A lot of what I write about on this blog and other sites [You can get a full update of ALL my posts by subscribing to my email newsletter] is about nonprofits acting to help themselves, as opposed to waiting on bended knee with cupped hands for someone to help them.
I've written before about my disinterest in charity. I'm much more interested in people and nonprofits helping themselves in whatever way possible. Let's save the charity for those causes that really need it.
That's why I love these monks in Louisiana. They make and sell wooden coffins. The money they make supports the abbey. When funeral homes objected, the monks took their case to court and won. They make their own money, and when someone tried to take it away they battled back. Nonprofits need the same resourcefulness, spirit and courage.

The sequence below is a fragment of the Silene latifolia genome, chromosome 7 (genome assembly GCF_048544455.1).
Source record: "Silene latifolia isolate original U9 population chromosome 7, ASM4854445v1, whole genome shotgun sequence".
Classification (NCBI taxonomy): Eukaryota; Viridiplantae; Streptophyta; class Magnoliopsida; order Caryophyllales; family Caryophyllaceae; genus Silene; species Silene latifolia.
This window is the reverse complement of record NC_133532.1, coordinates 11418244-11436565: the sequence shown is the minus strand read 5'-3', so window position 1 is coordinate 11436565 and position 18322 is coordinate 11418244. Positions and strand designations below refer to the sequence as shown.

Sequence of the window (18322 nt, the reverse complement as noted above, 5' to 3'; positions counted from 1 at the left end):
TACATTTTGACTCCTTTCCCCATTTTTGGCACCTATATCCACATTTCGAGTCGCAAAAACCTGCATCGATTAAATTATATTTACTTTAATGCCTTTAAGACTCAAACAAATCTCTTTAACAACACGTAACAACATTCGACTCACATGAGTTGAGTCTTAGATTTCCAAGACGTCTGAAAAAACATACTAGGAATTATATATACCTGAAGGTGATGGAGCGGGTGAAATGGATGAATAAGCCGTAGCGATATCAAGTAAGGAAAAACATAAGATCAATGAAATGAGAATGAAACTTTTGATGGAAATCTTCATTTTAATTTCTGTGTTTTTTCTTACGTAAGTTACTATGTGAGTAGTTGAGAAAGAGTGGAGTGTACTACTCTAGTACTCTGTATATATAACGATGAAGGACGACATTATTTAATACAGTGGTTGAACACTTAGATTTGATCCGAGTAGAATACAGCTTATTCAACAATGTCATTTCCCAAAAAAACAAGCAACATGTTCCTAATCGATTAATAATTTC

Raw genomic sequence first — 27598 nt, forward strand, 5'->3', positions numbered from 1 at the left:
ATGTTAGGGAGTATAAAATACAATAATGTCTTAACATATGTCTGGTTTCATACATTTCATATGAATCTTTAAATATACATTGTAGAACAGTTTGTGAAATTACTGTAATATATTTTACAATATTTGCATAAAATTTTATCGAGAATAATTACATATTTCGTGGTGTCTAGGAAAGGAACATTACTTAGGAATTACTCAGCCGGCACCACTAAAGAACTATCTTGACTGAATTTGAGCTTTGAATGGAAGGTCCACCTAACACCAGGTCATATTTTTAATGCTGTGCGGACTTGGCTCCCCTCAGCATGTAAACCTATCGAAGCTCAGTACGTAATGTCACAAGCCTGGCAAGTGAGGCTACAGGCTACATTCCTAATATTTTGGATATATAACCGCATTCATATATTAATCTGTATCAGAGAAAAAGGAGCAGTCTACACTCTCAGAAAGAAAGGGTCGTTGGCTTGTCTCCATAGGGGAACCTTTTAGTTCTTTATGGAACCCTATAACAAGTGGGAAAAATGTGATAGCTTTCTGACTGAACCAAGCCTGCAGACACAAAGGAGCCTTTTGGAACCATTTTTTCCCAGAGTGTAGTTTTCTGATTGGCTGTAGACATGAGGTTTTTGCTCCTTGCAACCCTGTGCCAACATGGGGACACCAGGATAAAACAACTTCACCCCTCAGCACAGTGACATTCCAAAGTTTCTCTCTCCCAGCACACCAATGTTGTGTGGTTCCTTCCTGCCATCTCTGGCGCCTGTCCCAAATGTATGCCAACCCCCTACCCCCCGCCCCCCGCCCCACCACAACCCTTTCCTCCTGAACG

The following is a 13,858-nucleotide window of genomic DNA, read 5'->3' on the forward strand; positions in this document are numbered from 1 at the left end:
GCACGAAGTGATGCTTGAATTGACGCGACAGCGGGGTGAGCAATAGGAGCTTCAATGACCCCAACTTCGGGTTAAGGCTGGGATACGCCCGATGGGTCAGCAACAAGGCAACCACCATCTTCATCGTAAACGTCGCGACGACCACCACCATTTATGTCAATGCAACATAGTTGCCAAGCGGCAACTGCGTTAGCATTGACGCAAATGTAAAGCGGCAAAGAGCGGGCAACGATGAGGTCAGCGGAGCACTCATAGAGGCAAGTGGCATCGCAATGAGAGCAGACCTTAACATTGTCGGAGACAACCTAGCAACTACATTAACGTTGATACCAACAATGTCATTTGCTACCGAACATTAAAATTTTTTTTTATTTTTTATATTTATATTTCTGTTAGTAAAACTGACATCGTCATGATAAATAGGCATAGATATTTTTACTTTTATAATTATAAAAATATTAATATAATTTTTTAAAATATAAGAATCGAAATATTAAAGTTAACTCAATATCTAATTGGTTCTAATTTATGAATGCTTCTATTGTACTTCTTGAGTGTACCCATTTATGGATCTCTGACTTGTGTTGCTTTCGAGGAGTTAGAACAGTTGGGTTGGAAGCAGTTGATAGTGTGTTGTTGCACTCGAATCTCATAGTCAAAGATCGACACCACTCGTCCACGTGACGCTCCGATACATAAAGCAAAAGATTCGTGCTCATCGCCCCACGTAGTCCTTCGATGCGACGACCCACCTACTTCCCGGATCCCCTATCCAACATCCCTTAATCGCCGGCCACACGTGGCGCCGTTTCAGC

Tomorrow on the For Momentum blog I'm writing about someone else who had courage, but was no saint: Alfred Hitchcock. Convinced in 1959 that a book on a deranged man who lived with his dead mother had the potential to be blockbuster movie, Hitchcock mortgaged his home and put his reputation on the line to self-finance the movie Psycho. Hitchcock had no marketing budget - and his studio, Paramount Pictures, wasn't eager to distribute the film - so he focused his grassroots efforts on promoting Psycho in just four movie theaters.
The rest is history. Psycho was a huge success and is regarded as Hitchcock's best movie. Hitchcock has some important lessons for cause marketers. Read what they are here.